This Mother's Day we're celebrating the fictional moms in our lives by highlighting some of the greatest matriarchs to ever grace the small screen. These women helped teach us the meaning of family, love, compassion and the importance of having a strong female role model in life. Whether she was a lawyer, a doctor, a stay-at-home mom or a woman running her own closet business, each of these TV moms is one of our picks for the greatest of all time.
She was a lovely lady bringing up three very lovely girls and making it look effortless. Carol Brady (Florence Henderson) became a television icon when The Brady Bunch first premiered in 1969. She was a modern stay-at-home mom and the glue that held this blended family together. Not only was she an empowered single mother, she also became a loving step-mom to three rambunctious young boys. Throughout the show she navigated sibling rivalries, arguments and family crises with apparent ease, supported her husband and found time to pursue the things she was passionate about.
Clair Huxtable (Phylicia Rashad) taught us all what a strong female role model looked like when she graced our TV screens on The Cosby Show. Elegant, intimidatingly intelligent and confident in herself, Clair was an inspiration. A partner at a law firm and a mother of five, Clair balanced her responsibilities at work and her duty to her family with ease. She also knew how to have fun and let loose. She could be counted on for sage advice, a shoulder to cry on and a good laugh, usually at her husband’s expense.
Caroline Ingalls (Karen Grassle) showed us the kind of grit and determination it took to be a wife and mother on the homestead. Little House on the Prairie followed the Ingalls family as the journeyed across the Midwest before settling in Walnut Grove, Minnesota. Throughout it all – bad harvests, sickness, tragic accidents, loss, love, marriage and children – Caroline Ingalls was there to guide her family with love, kindness and faith. She was protective of her children, supportive of her husband and always willing to go the extra mile for her family.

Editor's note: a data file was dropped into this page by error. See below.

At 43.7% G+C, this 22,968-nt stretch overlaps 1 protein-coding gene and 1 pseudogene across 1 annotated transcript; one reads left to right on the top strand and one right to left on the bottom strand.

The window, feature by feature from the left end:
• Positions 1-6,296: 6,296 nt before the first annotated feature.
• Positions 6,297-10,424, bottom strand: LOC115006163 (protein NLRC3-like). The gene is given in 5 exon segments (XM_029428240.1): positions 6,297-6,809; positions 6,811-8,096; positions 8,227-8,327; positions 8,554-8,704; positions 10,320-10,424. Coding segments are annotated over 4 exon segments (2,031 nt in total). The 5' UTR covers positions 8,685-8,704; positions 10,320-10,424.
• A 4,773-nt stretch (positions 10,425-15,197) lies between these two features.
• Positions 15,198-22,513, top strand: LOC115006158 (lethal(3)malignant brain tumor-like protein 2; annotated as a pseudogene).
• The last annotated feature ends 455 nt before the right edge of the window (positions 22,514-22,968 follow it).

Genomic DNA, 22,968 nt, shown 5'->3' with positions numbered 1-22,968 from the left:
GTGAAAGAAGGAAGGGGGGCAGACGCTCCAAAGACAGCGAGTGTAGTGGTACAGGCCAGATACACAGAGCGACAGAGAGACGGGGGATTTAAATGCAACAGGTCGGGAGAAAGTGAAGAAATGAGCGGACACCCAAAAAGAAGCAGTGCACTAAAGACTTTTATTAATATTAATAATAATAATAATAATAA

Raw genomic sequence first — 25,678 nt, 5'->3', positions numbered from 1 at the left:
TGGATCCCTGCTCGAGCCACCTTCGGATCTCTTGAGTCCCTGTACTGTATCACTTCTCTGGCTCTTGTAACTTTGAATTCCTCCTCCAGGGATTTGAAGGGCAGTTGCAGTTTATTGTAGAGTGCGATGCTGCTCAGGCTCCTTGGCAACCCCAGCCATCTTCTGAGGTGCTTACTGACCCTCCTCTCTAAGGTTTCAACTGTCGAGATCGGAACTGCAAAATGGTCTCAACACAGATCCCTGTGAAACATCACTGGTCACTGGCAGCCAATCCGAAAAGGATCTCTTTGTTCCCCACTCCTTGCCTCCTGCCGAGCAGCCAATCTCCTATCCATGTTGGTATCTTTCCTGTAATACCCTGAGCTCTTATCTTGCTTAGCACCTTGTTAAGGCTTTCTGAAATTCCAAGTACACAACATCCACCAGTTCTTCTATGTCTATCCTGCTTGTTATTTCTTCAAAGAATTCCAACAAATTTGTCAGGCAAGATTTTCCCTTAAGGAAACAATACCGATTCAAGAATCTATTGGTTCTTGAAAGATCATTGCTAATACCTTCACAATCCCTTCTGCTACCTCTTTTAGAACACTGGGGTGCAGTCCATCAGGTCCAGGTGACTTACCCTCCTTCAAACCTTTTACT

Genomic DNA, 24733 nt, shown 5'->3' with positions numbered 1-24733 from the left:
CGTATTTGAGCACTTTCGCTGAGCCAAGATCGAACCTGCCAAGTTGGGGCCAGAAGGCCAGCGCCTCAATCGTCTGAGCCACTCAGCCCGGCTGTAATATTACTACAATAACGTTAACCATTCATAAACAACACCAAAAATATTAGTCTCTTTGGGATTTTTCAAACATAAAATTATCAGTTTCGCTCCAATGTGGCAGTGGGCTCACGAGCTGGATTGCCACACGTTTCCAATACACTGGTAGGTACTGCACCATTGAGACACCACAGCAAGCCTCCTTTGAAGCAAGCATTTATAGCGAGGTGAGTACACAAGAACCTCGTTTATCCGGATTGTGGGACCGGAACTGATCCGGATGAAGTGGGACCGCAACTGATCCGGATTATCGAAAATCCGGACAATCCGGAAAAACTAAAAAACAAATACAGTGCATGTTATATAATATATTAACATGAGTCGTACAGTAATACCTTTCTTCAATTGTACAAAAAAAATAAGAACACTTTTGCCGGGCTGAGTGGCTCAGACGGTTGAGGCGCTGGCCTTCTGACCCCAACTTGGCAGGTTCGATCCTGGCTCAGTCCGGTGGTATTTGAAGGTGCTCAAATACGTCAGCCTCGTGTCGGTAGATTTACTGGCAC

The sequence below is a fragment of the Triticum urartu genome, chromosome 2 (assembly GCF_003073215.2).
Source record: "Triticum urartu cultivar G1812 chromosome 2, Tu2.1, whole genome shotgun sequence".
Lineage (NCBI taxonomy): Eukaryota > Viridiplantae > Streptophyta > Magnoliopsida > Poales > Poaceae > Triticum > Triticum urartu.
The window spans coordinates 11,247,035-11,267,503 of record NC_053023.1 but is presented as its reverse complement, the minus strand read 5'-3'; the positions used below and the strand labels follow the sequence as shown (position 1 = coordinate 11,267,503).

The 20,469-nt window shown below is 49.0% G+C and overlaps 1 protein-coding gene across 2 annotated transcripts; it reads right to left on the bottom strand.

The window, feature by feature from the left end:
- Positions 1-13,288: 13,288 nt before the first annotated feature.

When The Gilmore Girls debuted ten years ago, everyone wanted a mom like Lorelai Gilmore (Lauren Graham). Free-spirited, feisty and full of witty comebacks, Lorelai had an enviably close relationship with her teenage daughter Rory. The two were best friends, shared a love of caffeine and junk food and championed each other through tough times. Lorelai showed us the kind of strength it takes to be a single mother, caring for her daughter while running her own business. She was fearless, kindhearted and always good for a laugh.
June Cleaver (Barbara Billingsley) is often thought of as the archetypal suburban mom. She was always immaculately dressed, had dinner on the table when her husband came home, did housework cheerfully and cared for her two troublesome boys. But June Cleaver was much more than just the perfect housewife on Leave It to Beaver. Not only did she constantly bridge the gap between her strict husband and her children, she also ran her home and her family with a firm hand. A smart, capable, witty and compassionate woman, June was a doting mother, a loving wife and one of the most beloved moms to ever grace our TV screens.
Phil Dunphy gets a lot of love from fans of Modern Family for being the fun, easy-going kind of dad we all wished we had as kids, but the matriarch of the Dunphy clan is pretty great too. Claire Dunphy (Julie Bowen) is known for being a perfectionist, bossy and a bit uptight but she’s also a loving, understanding if not hard-nosed mom who puts her kids and her family before herself. She taught us how to balance being a mother to three very different children while also running a successful business and maintaining a loving relationship with her clown of a husband.
Sophia Petrillo (Estelle Getty) was the wise-cracking, sarcastic and brazen mother of Dorothy Zbornak on The Golden Girls. She also invented the phrase “tough love.” Throughout her time on the show, Sophia proved herself to be stubborn, full of humor and capable of dishing out some harsh but needed life advice to her daughter and their two roommates, Rose and Blanche. Despite her thorny manner and constant jabs at her daughter’s love life, Sophia loved Dorothy, Rose and Blanche fiercely and she was often the one they turned to in times of distress.